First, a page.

Catatonia in Autism or the Blind Men and the Elephant

September 1, 2006

Current treatments for autistic spectrum disorders (ASD) are useful in some cases, but have little enduring impact. This had lead to many parents seeking nonconventional treatments that often border on quackery.

The sixth [blind man] no sooner had begun About the beast to grope, Then, seizing on the swinging tail That fell within his scope, 'I see,' quoth he, 'the Elephant Is very like a rope!' " -- From The Blind Men and the Elephantby John Godfrey Saxe (1816-1887)

Autistic spectrum disorders (ASD), as defined here, include autistic disorder, Asperger disorder, childhood disintegrative disorder (CDD), and pervasive developmental disorder not otherwise specified. They are a group of early-onset neuropsychiatric disorders of unknown origin for which we lack truly effective therapies. (The terms "ASD" and "autism" are used interchangeably throughout this article.)

Current treatments for children with ASD include behavioral treatment programs and speech therapies,1 as well as a wide range of psychotropic medications. All are useful in some cases, but so far, have little enduring impact on core social and communicative deficits.2 It is understandable that many parents try nonconventional treatments that often border on, or are, quackery.

As in the fable of the elephant and the blind men who are unable to grasp the nature of the beast, researchers have argued at various points that ASD are environmentally induced, toxin induced, related to infections or autoimmunity, or of genetic origin. In fact, all these different claims may apply to as yet unidentified subgroups, since ASD are undoubtedly both etiologically and pathophysiologically heterogeneous.

In this article, we aim to highlight the intriguing features of ASD, the fact that there is considerable overlap between autistic and catatonic symptoms, and the observation that full catatonia seems to develop in a significant proportion of people with ASD. Maybe this observation is not unlike the sixth man's claim that the elephant is like a rope, but we believe that further study of catatonia in autism may provide a new window into the origins, pathophysiology, and, most importantly, treatment of autism.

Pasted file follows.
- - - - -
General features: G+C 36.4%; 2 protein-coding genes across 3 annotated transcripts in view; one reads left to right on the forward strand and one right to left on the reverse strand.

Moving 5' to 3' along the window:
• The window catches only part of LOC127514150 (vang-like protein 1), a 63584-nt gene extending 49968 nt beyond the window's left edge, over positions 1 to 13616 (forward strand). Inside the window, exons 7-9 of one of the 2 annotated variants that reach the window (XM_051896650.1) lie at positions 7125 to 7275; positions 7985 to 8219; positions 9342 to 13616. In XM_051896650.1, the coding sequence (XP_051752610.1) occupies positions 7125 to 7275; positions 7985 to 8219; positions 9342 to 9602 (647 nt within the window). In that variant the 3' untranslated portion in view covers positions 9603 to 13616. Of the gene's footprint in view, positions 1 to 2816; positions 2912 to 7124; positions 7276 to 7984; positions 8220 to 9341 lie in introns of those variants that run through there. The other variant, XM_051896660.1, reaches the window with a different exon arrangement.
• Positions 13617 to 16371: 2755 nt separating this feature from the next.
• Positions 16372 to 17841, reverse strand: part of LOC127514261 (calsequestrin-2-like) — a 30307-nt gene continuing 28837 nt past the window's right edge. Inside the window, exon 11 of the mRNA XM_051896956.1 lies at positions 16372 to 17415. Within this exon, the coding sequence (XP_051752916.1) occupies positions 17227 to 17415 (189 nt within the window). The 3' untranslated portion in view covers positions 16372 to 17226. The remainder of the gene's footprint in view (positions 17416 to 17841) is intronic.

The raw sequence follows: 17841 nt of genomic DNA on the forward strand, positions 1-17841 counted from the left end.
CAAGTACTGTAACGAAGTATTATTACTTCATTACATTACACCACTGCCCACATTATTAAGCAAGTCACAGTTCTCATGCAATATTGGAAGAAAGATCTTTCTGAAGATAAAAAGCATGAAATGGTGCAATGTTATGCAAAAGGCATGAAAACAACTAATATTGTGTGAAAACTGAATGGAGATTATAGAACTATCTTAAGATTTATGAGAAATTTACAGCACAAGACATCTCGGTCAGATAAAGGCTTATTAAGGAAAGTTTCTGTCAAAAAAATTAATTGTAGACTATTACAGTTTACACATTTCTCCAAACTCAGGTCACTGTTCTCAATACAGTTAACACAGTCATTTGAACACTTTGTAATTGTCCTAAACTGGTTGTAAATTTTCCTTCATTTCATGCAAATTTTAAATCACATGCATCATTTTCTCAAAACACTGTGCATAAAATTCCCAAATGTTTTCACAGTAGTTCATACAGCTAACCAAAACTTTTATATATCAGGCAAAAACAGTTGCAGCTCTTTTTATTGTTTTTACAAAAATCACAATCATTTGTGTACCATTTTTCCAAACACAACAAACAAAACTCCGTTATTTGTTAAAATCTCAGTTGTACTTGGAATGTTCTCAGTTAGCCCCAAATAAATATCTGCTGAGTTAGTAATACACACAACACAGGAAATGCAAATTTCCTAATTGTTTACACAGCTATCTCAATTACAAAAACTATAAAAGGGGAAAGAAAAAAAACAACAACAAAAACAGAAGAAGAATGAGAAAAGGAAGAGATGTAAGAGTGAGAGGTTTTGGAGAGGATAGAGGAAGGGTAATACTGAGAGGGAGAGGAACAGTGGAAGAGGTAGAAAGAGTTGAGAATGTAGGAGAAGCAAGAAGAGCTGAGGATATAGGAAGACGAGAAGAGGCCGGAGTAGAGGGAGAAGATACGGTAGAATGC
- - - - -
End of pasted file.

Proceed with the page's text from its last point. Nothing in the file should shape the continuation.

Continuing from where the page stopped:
Here we provide a brief review of the pertinent current literature showing that in the past 15 years, catatonia has been increasingly recognized in adolescents and young adults with ASD. We present and discuss a case vignette of an adolescent with ASD and catatonia and provide recommendations for the assessment and treatment of catatonia in ASD. A case vignette of lorazepam treatment for catatonia in ASD and a case vignette of electroconvulsive therapy (ECT) for catatonia in a child who also met the criteria for CDD, or late-onset autism, are presented, and practical and research implications are discussed.

Recent studies

Only 2 systematic studies of catatonia in autism have been reported.3,4 They suggest that catatonia-like features are present in about 1 of 7 (12% to 17%) adolescents and young adults with autism and constitute an important source of impairment in this population. In a recent study, 17% of a large referred sample of adolescents and young adults with autism satisfied modern criteria for catatonia.3 Thirty persons with autism aged 15 years or older met criteria for catatonia. Classic autistic disorder was diagnosed in 11 persons (37%), atypical autism in 5 (17%), and Asperger disorder in 14 (47%).

None of those under the age of 15 years had full catatonic syndrome, although isolated catatonic symptoms were often observed. In the majority of cases, catatonic symptoms started between the ages of 10 and 19 years. Five individuals had brief episodes of slowness and freezing during childhood, before 10 years of age. Schizophrenia was not diagnosed in any of the patients.